The most offensive aspect of this new law – that I believe will provide grounds for the Supreme Court of Canada to declare it unconstitutional and in violation of the Canadian Charter of Rights and Freedoms after it is challenged – is the fact that this law creates four classes of citizenship. Each of those four classes enjoys a different level of protection under this new law.
First Class Citizens: Canadian-born who do not have another citizenship. These are “true Canadians” who will enjoy full protection, and there is no ground for revoking their Canadian citizenship.
Second Class Citizens: Naturalized Canadians who do not have another citizenship. Those will enjoy limited protection. Their citizenship can only be revoked – as the case was under the old law – in cases of misrepresentations.
Third Class Citizens: Canadian-born who have another citizenship. Those will enjoy protection from obtaining citizenship by misrepresentations, which would not normally apply to them except in rare circumstances.
Fourth Class Citizens: Naturalized Canadians who have another citizenship. Those will be subject to all the new rules without any protection.
It is worth noting that having another citizenship includes the entitlement to have one. An example would be a Jewish Canadian who does not have another citizenship, but due to the fact that he/she is Jewish, he/she would be entitled to have Israeli citizenship. Therefore such person would be treated as if he/she actually has another citizenship. If the person does not know that he/she is entitled to receive another citizenship, it does not matter. An example would be a Canadian-born to Egyptian parents would be entitled to have Egyptian citizenship, and therefore would be treated under this new law as if he/she actually has another citizenship.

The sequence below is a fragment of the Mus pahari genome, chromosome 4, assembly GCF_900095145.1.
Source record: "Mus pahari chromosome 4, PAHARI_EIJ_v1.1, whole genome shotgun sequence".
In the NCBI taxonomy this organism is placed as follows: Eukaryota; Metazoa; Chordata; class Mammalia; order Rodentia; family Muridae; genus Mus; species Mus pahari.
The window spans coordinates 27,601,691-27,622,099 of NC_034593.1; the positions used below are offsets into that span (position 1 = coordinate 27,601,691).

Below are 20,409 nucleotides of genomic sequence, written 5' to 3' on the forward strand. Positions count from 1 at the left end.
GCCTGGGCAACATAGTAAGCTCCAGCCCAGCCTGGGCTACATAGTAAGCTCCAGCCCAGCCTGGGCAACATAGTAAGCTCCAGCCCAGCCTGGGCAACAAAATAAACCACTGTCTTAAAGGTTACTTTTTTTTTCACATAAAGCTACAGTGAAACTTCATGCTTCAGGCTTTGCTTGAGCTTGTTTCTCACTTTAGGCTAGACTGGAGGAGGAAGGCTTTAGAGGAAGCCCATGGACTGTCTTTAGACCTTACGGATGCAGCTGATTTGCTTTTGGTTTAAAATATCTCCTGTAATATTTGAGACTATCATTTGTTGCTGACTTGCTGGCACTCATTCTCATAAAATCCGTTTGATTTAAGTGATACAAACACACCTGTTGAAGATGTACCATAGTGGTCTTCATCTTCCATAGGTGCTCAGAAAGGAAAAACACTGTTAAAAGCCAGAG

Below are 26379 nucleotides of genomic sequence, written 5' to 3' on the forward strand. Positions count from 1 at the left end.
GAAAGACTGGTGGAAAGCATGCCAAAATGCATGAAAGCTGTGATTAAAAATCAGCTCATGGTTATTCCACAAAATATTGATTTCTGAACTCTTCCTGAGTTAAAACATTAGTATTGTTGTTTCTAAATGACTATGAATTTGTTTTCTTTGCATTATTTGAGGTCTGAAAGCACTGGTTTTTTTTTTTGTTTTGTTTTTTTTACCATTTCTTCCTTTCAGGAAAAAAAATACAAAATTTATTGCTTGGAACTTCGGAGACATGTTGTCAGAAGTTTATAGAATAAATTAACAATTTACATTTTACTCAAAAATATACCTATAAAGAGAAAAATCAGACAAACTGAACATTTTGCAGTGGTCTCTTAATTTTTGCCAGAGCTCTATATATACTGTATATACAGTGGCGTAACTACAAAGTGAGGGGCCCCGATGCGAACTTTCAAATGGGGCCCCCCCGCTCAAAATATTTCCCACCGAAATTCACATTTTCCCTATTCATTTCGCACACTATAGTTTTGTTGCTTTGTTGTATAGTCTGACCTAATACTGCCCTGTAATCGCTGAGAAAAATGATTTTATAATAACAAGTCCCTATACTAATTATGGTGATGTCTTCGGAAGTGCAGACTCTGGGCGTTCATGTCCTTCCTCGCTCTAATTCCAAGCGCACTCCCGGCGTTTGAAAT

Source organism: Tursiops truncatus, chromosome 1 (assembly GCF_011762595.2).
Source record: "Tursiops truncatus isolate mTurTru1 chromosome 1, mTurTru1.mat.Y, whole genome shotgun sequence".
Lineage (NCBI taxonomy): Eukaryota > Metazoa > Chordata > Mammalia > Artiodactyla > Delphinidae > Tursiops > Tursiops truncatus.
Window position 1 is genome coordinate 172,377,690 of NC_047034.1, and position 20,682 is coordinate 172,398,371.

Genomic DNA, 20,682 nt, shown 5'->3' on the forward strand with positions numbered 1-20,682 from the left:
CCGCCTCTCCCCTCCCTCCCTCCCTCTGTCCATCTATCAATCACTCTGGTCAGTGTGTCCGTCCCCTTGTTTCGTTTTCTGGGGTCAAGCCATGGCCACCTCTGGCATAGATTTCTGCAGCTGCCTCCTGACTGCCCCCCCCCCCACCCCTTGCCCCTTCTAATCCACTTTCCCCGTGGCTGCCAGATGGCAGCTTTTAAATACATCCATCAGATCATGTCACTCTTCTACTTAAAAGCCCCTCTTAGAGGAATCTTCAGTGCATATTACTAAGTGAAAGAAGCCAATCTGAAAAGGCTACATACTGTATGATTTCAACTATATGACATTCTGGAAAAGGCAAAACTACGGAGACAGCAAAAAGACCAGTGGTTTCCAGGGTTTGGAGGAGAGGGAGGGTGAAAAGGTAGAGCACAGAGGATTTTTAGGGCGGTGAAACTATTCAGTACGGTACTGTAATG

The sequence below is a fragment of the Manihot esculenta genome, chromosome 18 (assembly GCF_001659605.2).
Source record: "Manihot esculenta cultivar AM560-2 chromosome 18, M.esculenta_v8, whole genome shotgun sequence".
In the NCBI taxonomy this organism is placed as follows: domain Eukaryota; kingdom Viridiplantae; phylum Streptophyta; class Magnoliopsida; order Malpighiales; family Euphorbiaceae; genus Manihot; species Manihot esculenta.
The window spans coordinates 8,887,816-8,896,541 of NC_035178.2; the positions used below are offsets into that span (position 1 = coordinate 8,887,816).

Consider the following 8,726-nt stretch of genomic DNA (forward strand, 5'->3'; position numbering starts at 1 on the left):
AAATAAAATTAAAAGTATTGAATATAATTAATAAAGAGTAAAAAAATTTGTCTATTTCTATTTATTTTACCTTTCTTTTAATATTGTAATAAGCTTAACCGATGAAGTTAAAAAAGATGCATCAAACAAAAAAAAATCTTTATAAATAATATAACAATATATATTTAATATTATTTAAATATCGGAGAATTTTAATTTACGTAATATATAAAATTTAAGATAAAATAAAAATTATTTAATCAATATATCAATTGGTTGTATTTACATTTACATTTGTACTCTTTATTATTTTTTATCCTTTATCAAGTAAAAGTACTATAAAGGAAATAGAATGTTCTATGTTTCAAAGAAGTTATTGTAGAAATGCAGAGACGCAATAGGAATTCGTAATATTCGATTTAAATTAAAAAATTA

The second most offensive aspect of this new law – that I also believe will provide grounds for the Supreme Court to render it unconstitutional and in violation of the Canadian Charter of Rights and Freedoms – is the fact that the decision of revoking Canadian citizenship will be made by the Minister (or a delegate) and not by a judge in the Court of Law. This aspect destroys the possibility of impartiality in making such a serious decision, removes the great Canadian judiciary from the process, and denies Canadian citizens the right for due process.
This law, that denies equality among citizens and denies them due process, is a seriously dangerous law that seems to have passed without sufficient public debate. I am confident, however, that this law will be struck down as unconstitutional and in violation of the Canadian Charter of Rights and Freedoms by the Supreme Court of Canada when it is challenged. And yes indeed, I have faith in Canada and Canadians that this law will be challenged, and the challenge will take place much sooner than the authors of this Act would have liked.
Canadians want Canada to be a “just society” that respects human rights, upholds due process, protects fairness, and treats its citizens equally with dignity and with one class of citizenship.
Hope is the stuff from which life is made!